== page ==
In this tutorial, we'll take a closer look at the use of portfolios and data binders. These are both student centered tools that help students to self-assess and to monitor their own progress, along their learning paths. Let's begin by looking at portfolios.
A portfolio is a collection of student work that demonstrates a selection of the students' performances over time. Portfolios are certainly very common in the visual and performing arts. The purpose of a portfolio might be to showcase artists' individual accomplishments, or on the other hand, perhaps to showcase their personal favorite pieces of art. So the use of portfolios now has been extended just into the general educational environment.
A portfolio may consist of a folder or a binder that contains not only the student's best pieces of work, but also maybe an evaluation of the student's strengths and weaknesses in each of the selections. A portfolio might also contain works in progress. For example, students might choose to include in their portfolio the various stages of completion of an essay that they've written for English class. So they might include their initial draft, an edited version, and finally, the final version that they submitted to their teacher for grading. So this can help demonstrate just the overall process of the creation of a product.
Making decisions about which items to include in a portfolio and having students evaluate their own works as part of the creation of the portfolio, really helps to promote the ideas of deeper learning, and the college and career readiness skills that we want to be focusing on with our students.
And this process also helps to support student voice and choice in the classroom. Students are very involved in choosing what they want to have included in their portfolio. They can express what items are meaningful to them, and what they think accurately represents their progress that they've made along their learning paths, as they work towards the mastery of all the various competencies that they've been working on throughout their school career.
Let's compare the portfolio idea now to the use of a data binder. So while in this era of standards-based education, many teachers have started using portfolios in order to monitor their students' progress and in order to help their students reflect and self-assess, we now also have this element of assessment and accountability that we're focusing on. And so students can use data binders to help them monitor their own progress and to encourage their own self-reflection and self-assessment. And overall, just to help them set goals for their educational experiences.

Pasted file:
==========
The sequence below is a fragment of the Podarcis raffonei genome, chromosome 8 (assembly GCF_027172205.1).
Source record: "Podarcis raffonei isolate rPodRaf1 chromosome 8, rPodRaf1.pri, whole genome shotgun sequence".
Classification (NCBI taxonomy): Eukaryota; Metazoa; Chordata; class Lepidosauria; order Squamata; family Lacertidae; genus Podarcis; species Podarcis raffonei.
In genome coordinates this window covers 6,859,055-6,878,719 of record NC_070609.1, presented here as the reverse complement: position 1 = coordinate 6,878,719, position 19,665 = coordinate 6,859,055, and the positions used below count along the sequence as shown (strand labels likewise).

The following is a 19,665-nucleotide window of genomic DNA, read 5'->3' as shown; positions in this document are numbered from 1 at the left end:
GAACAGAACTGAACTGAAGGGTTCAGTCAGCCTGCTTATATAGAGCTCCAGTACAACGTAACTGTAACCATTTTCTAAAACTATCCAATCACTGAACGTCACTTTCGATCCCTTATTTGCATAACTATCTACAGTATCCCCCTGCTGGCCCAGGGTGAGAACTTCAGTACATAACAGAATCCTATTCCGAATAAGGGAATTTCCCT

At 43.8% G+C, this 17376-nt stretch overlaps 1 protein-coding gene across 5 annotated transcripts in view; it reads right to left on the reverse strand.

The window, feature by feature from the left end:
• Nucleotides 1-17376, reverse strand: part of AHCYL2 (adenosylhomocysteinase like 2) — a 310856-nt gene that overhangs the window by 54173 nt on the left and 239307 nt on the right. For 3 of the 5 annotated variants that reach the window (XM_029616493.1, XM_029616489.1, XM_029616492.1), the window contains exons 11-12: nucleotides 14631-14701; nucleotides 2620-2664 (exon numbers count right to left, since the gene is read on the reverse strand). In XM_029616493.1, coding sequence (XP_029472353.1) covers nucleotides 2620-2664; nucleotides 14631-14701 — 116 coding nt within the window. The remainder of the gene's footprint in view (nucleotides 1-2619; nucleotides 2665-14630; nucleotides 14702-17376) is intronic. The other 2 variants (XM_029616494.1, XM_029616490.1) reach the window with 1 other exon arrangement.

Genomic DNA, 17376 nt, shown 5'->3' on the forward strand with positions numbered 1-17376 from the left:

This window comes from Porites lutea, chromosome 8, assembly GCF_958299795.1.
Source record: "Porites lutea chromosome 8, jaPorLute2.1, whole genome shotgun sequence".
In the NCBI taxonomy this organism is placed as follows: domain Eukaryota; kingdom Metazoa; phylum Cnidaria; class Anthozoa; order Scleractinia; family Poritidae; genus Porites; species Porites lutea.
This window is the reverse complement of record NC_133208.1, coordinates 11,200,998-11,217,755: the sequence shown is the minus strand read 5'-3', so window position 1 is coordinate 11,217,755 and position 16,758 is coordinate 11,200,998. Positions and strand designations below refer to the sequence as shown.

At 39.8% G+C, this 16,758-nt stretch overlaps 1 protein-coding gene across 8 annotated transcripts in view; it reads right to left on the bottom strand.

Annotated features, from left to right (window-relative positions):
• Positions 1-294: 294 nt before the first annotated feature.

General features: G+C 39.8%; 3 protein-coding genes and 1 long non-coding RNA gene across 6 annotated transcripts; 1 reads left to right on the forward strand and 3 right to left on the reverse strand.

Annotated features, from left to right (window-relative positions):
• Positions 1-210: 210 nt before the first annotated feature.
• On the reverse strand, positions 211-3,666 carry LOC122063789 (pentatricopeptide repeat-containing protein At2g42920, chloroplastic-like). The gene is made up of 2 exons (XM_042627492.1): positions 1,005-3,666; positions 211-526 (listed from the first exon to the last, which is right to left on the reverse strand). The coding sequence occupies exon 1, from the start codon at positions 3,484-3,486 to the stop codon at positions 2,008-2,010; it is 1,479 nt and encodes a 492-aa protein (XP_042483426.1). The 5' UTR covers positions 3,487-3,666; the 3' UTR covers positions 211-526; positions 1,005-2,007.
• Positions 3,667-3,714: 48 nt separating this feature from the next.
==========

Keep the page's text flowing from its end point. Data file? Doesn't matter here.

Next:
So a data binder actually takes the form of a physical binder or notebook that each individual student maintains. Items that would be included in the data binder might be the student's individual objectives or learning goals, their individual action plans, charts and graphs that demonstrate their progress, examples of formative assessments, again that help them to track their progress towards their learning goals.
So all of these elements again help students to set educational goals and to document their progress towards meeting those goals that they've set. We really do want students to be writing their own learning goals and taking ownership of their own learning. This can be a very empowering process for students because the accountability for the learning is being transferred to the students. As they collect all of this information that they include in their data binders, students are working to provide evidence of their own learning and to provide evidence of the progress that they're making on the competencies and on the standards that are identified.
An interesting way to use these data binders, actually, is not only just to provide feedback to students, but also to share this information with parents, as a way to begin a discussion about students' progress towards meeting their learning goals. Because students are the ones who are putting this information together, this provides a great jumping off point for students to inform their parents about their own progress, rather than the teacher just being the one doing all of the talking and providing all of the information.
So now it's your turn to stop and reflect. If you have implemented data binders or portfolios in the past, take some time to reflect on how you implemented these tools. Were students effectively using data binders or portfolios to increase their ownership of their own learning?
If you don't have experience with data binders or portfolios, consider whether either of these options might be a good fit for you and your students.
For more information on how to apply what you learned in this video, please view the additional resources section that accompanies this video presentation. The additional resources section includes hyperlinks useful for applications of the course material, including a brief description of each resource. Thanks for watching. Have a great day.
(00:00 - 01:29) Portfolios
(01:30 - 02:14) Portfolios & CCR/Deeper Learning
(02:15 - 03:29) Data Binders
(03:30 - 04:25) Student Ownership in Data Binders
(04:26 - 05:13) Stop and Reflect
Montgomery County Public Schools: Quality Tools for the Classroom
Scroll down to click on templates for data tracking charts to use with the whole class or with individual students as part of their data binders.
Ms. Noonan: Making Students into Better Writers
This Teaching Channel video is a great example of the use of a portfolio to increase student ownership and achievement.